Ninja don’t preach!

(Madonna reference, for our younger viewers.)

Okay, writing this I suddenly felt like I was being a little preachy, and that wasn’t my intent.

These days, I wear a lot of hats as the CEO/CTO of a small company. I might have spent my day writing a new Ansible playbook, talking with clients, and helping a team member resolve a PHP issue before realizing it was the end of the day and I still needed to post something new on our website. Hell yes, I could find better technical ways to do it than to use WordPress, but in 15 minutes?! Hell no!! It’s going to take me more than 15 minutes to unwind from my day and even get myself halfway into “marketing mode” and think about how to turn passersby to our website into potential clients.

WordPress Rocks…

…because they’re legit.

They’re not your average corporation! They provide an open-source software product and — like RedHat — helped make open-source software profitable not only for themselves but for anyone who wishes to turn their idea into the next super-amazing plugin.

Don’t fight it… accept that what is important to you, as a techie, is a voice that should be heard at the table… but that the table is big and (should be) round. Technical factors are just one part of the decision-making process.

A few years before I left my long-term job with the City of Chattanooga, I led the conversion of many of their websites to WordPress. Why? Because it was the right choice for the organization.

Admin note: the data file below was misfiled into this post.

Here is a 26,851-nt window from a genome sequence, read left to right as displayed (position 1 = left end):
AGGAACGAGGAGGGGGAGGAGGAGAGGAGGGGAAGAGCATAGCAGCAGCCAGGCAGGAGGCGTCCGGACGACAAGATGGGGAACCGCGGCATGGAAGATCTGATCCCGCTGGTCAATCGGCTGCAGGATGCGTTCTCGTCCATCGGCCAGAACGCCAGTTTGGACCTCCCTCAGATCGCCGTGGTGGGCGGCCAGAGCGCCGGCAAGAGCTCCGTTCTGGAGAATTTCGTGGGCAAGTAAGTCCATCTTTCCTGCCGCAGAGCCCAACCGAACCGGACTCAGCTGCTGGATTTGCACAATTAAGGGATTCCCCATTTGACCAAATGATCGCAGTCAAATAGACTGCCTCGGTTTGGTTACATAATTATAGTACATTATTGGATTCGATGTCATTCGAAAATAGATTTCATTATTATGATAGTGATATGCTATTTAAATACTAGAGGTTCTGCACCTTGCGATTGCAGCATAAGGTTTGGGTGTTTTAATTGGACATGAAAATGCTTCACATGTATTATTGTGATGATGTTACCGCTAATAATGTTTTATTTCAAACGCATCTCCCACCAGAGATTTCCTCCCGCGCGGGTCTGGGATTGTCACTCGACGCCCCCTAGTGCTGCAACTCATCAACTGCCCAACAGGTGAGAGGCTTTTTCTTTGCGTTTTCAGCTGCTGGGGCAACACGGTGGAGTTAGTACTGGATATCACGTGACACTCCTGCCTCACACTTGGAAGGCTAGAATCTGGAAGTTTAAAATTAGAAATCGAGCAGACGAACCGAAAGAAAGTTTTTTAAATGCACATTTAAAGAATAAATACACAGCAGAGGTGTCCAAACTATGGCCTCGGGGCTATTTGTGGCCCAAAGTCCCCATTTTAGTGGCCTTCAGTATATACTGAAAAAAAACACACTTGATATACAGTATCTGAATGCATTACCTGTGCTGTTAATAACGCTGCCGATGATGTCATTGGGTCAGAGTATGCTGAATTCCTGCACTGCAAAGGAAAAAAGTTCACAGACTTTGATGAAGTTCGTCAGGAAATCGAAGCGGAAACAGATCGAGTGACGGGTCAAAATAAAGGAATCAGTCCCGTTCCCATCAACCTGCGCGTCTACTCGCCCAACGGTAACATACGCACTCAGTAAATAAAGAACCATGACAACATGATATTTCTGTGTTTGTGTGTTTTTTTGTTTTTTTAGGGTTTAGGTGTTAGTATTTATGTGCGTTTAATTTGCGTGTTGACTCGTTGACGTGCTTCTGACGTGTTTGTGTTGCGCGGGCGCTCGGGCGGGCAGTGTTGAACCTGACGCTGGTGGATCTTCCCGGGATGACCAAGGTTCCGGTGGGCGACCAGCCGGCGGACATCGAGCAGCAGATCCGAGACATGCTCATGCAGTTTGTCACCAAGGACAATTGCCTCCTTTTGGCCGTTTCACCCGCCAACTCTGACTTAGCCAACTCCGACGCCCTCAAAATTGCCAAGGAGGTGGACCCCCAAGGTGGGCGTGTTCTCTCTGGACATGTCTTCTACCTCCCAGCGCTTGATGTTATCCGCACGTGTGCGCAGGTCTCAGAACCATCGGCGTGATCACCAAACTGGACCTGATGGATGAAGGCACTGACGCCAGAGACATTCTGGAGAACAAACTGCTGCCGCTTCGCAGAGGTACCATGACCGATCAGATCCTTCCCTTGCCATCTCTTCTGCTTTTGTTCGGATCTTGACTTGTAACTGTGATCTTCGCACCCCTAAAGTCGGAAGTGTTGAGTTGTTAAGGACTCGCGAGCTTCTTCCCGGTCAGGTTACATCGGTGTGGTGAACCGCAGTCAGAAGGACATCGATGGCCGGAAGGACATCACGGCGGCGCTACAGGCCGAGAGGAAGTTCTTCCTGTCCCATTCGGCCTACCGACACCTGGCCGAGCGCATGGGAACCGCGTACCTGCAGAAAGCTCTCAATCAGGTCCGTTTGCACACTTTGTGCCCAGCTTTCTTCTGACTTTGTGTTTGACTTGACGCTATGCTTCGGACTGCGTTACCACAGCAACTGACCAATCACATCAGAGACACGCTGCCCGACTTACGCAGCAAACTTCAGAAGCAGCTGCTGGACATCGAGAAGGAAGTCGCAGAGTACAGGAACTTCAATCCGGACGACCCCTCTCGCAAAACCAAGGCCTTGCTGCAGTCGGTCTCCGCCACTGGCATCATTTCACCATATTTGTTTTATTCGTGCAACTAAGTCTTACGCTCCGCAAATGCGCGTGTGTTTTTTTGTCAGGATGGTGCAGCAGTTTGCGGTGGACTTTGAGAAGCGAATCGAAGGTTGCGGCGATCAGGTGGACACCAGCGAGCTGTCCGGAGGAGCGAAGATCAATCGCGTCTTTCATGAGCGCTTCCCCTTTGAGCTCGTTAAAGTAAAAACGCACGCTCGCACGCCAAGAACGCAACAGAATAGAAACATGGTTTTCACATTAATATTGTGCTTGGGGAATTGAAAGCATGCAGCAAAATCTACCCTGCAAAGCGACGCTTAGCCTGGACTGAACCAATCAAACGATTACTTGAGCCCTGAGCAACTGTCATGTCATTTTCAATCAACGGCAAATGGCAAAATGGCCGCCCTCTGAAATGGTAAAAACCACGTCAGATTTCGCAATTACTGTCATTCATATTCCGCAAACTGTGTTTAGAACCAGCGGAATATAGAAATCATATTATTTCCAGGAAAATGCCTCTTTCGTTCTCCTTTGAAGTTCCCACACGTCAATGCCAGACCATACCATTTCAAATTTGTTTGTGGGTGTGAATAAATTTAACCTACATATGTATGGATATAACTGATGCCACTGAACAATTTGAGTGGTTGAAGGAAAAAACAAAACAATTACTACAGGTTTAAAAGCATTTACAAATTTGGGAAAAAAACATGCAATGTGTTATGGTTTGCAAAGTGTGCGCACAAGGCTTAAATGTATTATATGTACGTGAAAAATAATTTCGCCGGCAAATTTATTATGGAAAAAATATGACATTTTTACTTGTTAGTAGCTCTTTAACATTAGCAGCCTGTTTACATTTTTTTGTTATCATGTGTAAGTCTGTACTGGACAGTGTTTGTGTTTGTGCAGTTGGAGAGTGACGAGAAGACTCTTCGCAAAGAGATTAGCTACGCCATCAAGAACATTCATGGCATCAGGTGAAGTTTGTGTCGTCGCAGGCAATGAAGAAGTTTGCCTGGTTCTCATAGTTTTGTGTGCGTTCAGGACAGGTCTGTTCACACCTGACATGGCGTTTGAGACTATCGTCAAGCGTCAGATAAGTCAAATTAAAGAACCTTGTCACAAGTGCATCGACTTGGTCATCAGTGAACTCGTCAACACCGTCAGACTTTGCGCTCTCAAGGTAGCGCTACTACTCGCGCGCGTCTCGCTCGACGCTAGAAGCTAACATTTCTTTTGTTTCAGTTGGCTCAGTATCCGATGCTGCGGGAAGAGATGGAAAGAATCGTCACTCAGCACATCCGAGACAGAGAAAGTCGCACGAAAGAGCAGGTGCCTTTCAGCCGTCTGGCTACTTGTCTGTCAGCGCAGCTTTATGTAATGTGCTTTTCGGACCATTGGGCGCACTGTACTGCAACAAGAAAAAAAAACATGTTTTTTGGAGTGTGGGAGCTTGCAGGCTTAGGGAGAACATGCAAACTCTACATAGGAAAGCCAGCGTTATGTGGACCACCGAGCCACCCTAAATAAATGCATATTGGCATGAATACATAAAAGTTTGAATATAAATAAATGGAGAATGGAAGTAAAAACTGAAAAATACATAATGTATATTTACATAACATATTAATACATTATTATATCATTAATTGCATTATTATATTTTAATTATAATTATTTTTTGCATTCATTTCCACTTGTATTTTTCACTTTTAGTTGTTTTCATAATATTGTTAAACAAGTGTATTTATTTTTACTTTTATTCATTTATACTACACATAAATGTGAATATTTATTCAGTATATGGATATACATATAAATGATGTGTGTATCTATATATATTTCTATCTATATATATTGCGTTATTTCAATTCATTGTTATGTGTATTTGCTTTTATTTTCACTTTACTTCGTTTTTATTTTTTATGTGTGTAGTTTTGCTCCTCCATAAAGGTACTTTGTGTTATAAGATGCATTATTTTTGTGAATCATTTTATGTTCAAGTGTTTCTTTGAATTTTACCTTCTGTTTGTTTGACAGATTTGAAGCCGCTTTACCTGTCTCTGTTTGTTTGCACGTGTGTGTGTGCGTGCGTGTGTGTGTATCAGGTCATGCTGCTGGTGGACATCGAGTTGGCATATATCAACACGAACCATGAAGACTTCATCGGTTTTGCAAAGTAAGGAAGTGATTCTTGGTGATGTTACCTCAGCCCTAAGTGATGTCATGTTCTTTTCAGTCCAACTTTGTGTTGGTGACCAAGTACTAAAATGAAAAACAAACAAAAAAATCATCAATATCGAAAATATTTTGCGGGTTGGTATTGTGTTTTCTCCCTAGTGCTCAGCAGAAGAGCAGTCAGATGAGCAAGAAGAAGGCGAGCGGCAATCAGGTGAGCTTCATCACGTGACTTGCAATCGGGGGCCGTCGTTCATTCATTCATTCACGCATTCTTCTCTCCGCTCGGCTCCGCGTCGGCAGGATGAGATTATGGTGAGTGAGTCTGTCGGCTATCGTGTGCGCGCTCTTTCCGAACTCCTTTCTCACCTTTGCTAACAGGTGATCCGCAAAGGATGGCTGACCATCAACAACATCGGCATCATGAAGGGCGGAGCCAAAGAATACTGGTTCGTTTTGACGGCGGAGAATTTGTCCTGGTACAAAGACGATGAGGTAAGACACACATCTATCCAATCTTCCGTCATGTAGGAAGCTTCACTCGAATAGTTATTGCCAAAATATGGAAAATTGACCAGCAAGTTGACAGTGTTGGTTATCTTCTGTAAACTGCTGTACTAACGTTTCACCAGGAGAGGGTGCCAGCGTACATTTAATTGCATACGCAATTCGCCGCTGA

The moral of this story? It’s not about you. It’s not about why ReactJS is a better choice than VueJS (it’s not; Vue is better! LOL) and it’s not about how lame you think WordPress is and it’s not about how many online interactions have convinced you to eschew PHP. It’s about the mission, whether that be corporate, non-profit, or government… and it’s your job to support that mission in a cooperative fashion.

And the simple fact of the matter is that WordPress has done a killer job of building an empire around web publishing.

(Shameless self-promotion)

Okay, all that said… we (techies) all know that WordPress plus a couple of dozen plugins amounts to million-plus lines of PHP (interpreted, not compiled) code.

Making WordPress smokin’ fast while keeping it secure is a black art, and we at Webinology are willing to put our stuff up against anyone else’s. If you have a business WordPress website and need a team that can give you blazing-fast hosting while also helping out with custom coding and integrations, then give us a shout and let’s talk.

Kenn

Kenn

I've been a LAMP/LEMP nerd for decades, and I've always loved to write. Over the years, things that other people wrote have helped me thousands of times, and I enjoy being able to give back to our community.

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About Me

Full-stack LAMP developer with extensive Linux, SQL, and Wordpress experience.